I am writing a Python script in Windows. I want to do something based on the file size. For example, if the size is greater than 0, I will send an email to somebody, otherwise continue to other things.

How do I check the file size?

  • 19
    – Boris
    Dec 31 '19 at 18:21
  • Thanks @Boris for the modern Python (v3.4+) answer :)
    – mab
    Mar 15 '20 at 19:01

11 Answers 11


Using os.path.getsize:

>>> import os
>>> b = os.path.getsize("/path/isa_005.mp3")
>>> b

The output is in bytes.

  • 147
    Note: the implementation of os.path.getsize is simply return os.stat(filename).st_size
    – wim
    Mar 21 '13 at 11:20
  • 1
    So is there a minute performance loss from using os.path.getsize as opposed to os.stat(file).st_size? May 18 '15 at 1:45
  • 8
    @wordsforthewise measure it! ~150 ns in my computer.
    – Davidmh
    Jul 15 '15 at 11:24
  • 1
    @wordsforthewise this is more of an issue if you also want to get other things about the file (modification time, type of file, e.g.) -- then you might as well get it all from a single system call via os.stat. Then the difference could run into a substantial number of microseconds :-)
    – greggo
    Dec 21 '19 at 18:24
  • 5
    and then divide by 1e+6 to get file size in MB, example: output/1e+6
    – Biplob Das
    Jul 14 '20 at 6:37

You need the st_size property of the object returned by os.stat. You can get it by either using pathlib (Python 3.4+):

>>> from pathlib import Path
>>> Path('somefile.txt').stat()
os.stat_result(st_mode=33188, st_ino=6419862, st_dev=16777220, st_nlink=1, st_uid=501, st_gid=20, st_size=1564, st_atime=1584299303, st_mtime=1584299400, st_ctime=1584299400)
>>> Path('somefile.txt').stat().st_size

or using os.stat:

>>> import os
>>> os.stat('somefile.txt')
os.stat_result(st_mode=33188, st_ino=6419862, st_dev=16777220, st_nlink=1, st_uid=501, st_gid=20, st_size=1564, st_atime=1584299303, st_mtime=1584299400, st_ctime=1584299400)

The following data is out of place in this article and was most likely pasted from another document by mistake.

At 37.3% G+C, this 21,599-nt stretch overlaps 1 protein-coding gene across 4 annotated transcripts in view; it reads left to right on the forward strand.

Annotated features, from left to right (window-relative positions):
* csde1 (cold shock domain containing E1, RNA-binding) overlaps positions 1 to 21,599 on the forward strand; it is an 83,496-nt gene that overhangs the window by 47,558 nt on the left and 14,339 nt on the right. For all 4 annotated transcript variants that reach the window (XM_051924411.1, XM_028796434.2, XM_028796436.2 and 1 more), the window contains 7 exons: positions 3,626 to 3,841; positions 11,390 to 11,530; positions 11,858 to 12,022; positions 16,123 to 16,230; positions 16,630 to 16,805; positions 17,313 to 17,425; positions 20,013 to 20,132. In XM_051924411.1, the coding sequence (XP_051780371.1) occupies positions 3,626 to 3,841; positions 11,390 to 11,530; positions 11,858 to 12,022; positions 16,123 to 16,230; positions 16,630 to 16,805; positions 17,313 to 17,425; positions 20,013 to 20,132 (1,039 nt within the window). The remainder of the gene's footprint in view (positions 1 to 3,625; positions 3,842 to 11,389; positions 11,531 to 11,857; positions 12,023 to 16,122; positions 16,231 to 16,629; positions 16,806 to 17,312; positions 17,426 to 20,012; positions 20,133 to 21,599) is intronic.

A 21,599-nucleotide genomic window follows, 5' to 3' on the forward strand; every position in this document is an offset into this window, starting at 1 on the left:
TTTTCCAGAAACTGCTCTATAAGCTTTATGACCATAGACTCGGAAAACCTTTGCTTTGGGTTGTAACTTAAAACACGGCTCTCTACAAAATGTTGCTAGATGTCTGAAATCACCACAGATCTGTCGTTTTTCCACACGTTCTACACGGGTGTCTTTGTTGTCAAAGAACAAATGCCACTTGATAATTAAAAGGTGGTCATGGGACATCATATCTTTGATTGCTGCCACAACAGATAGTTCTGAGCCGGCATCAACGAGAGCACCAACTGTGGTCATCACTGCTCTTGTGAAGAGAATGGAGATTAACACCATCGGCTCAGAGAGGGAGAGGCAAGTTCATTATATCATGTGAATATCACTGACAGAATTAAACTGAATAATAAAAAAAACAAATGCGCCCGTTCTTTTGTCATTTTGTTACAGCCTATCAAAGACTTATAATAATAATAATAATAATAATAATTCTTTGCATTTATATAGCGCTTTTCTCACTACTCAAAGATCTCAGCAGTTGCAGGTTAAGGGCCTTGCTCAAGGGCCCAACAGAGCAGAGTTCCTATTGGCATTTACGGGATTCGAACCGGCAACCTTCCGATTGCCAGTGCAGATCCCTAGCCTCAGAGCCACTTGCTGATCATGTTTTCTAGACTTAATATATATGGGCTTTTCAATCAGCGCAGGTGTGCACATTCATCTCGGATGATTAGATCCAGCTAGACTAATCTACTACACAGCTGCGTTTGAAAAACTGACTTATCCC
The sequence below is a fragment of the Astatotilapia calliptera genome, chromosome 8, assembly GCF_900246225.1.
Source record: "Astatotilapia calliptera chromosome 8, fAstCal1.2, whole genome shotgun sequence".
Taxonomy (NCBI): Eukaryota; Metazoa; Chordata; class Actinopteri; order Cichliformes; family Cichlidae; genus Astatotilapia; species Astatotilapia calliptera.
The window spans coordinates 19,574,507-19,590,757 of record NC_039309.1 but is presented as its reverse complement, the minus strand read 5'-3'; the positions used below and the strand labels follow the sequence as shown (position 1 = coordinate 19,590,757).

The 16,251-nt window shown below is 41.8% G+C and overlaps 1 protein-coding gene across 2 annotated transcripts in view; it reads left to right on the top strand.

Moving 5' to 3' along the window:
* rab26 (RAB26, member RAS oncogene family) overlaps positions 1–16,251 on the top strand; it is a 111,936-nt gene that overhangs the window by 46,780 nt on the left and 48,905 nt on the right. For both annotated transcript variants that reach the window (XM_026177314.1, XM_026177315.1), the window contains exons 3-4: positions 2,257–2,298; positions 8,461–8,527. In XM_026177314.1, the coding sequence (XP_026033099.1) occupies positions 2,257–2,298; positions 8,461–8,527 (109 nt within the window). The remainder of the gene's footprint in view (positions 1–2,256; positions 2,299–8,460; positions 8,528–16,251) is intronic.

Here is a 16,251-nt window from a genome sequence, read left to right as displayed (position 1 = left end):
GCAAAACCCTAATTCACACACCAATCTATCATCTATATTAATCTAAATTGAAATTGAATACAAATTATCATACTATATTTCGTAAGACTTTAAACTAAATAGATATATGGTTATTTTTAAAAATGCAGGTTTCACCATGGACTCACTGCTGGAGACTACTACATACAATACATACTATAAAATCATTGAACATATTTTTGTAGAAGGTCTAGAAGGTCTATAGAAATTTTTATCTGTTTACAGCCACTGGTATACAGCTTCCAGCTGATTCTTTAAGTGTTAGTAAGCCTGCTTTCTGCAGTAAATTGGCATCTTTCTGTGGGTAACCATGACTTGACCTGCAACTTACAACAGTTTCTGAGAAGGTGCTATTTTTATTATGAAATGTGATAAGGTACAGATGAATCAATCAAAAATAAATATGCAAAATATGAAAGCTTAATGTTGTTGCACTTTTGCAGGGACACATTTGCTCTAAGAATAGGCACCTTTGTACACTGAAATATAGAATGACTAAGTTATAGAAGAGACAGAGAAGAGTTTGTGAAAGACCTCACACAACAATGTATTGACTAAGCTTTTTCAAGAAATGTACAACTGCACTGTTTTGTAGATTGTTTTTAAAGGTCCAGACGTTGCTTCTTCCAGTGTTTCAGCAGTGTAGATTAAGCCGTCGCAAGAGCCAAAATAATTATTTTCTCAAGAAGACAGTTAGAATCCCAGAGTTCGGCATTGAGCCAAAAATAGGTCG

>>> os.stat('somefile.txt').st_size

Output is in bytes.

  • 2
    If anything, the value could be passed as multiples of the file system block size (4096 bytes for example). Gladly, it is given as bytes instead.
    – josch
    Feb 13 '16 at 8:36
  • 1
    @josch - yes, this is nice, for the "size on disk" you can multiply stat_result.st_blocks by the block size, but I'm still searching how to get it programmatically and cross-platform (not via tune2fs etc.) Apr 22 '16 at 20:56

The other answers work for real files, but if you need something that works for "file-like objects", try this:

# f is a file-like object. 
f.seek(0, os.SEEK_END)
size = f.tell()

It works for real files and StringIO's, in my limited testing. (Python 2.7.3.) The "file-like object" API isn't really a rigorous interface, of course, but the API documentation suggests that file-like objects should support seek() and tell().


Another difference between this and os.stat() is that you can stat() a file even if you don't have permission to read it. Obviously the seek/tell approach won't work unless you have read permission.

Edit 2

At Jonathon's suggestion, here's a paranoid version. (The version above leaves the file pointer at the end of the file, so if you were to try to read from the file, you'd get zero bytes back!)

# f is a file-like object. 
old_file_position = f.tell()
f.seek(0, os.SEEK_END)
size = f.tell()
f.seek(old_file_position, os.SEEK_SET)
  • 9
    You don't need to import os, instead write f.seek(0, 2) to seek 0 bytes from the end.
    – cdosborn
    Apr 3 '15 at 3:58
  • 2
    And for the last line, if os isn't used: f.seek(old_file_position, 0) Dec 2 '15 at 15:11
  • 58
    If you use integer literals instead of named variables, you are torturing anybody that has to maintain your code. There's no compelling reason not to import os. Dec 2 '15 at 16:25
  • Thanks for the solution, I've implemented and it's working fine. Just to confirm, size output is in bytes? May 28 '18 at 5:54
  • 3
    Apparently this is at least a little risky, depending on how Python implements #seek(): wiki.sei.cmu.edu/confluence/display/c/…
    – Translunar
    Aug 17 '18 at 20:35
import os

def convert_bytes(num):
    this function will convert bytes to MB.... GB... etc
    for x in ['bytes', 'KB', 'MB', 'GB', 'TB']:
        if num < 1024.0:
            return "%3.1f %s" % (num, x)
        num /= 1024.0

def file_size(file_path):
    this function will return the file size